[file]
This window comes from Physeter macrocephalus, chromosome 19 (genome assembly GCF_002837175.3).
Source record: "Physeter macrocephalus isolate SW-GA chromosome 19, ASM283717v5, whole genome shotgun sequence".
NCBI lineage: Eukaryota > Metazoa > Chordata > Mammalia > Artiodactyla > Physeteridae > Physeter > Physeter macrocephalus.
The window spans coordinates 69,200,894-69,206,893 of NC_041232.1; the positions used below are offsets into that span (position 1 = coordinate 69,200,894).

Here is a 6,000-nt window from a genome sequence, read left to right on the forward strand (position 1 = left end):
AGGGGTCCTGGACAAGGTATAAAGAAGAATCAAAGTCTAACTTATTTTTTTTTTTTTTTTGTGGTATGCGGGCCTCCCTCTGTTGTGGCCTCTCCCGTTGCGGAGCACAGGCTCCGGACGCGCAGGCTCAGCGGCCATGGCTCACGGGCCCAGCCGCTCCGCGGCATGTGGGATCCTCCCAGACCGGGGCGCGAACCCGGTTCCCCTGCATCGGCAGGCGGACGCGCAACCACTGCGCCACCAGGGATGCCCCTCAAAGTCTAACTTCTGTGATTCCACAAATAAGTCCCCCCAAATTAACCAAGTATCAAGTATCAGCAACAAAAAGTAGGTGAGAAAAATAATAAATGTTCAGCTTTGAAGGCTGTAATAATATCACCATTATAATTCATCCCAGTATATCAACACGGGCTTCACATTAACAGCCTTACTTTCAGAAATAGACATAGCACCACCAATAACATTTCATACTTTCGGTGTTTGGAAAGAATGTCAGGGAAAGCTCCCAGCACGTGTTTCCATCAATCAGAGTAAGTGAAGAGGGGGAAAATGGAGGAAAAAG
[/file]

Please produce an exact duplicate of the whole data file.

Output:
This window comes from Physeter macrocephalus, chromosome 19 (genome assembly GCF_002837175.3).
Source record: "Physeter macrocephalus isolate SW-GA chromosome 19, ASM283717v5, whole genome shotgun sequence".
NCBI lineage: Eukaryota > Metazoa > Chordata > Mammalia > Artiodactyla > Physeteridae > Physeter > Physeter macrocephalus.
The window spans coordinates 69,200,894-69,206,893 of NC_041232.1; the positions used below are offsets into that span (position 1 = coordinate 69,200,894).

Here is a 6,000-nt window from a genome sequence, read left to right on the forward strand (position 1 = left end):
AGGGGTCCTGGACAAGGTATAAAGAAGAATCAAAGTCTAACTTATTTTTTTTTTTTTTTTGTGGTATGCGGGCCTCCCTCTGTTGTGGCCTCTCCCGTTGCGGAGCACAGGCTCCGGACGCGCAGGCTCAGCGGCCATGGCTCACGGGCCCAGCCGCTCCGCGGCATGTGGGATCCTCCCAGACCGGGGCGCGAACCCGGTTCCCCTGCATCGGCAGGCGGACGCGCAACCACTGCGCCACCAGGGATGCCCCTCAAAGTCTAACTTCTGTGATTCCACAAATAAGTCCCCCCAAATTAACCAAGTATCAAGTATCAGCAACAAAAAGTAGGTGAGAAAAATAATAAATGTTCAGCTTTGAAGGCTGTAATAATATCACCATTATAATTCATCCCAGTATATCAACACGGGCTTCACATTAACAGCCTTACTTTCAGAAATAGACATAGCACCACCAATAACATTTCATACTTTCGGTGTTTGGAAAGAATGTCAGGGAAAGCTCCCAGCACGTGTTTCCATCAATCAGAGTAAGTGAAGAGGGGGAAAATGGAGGAAAAAG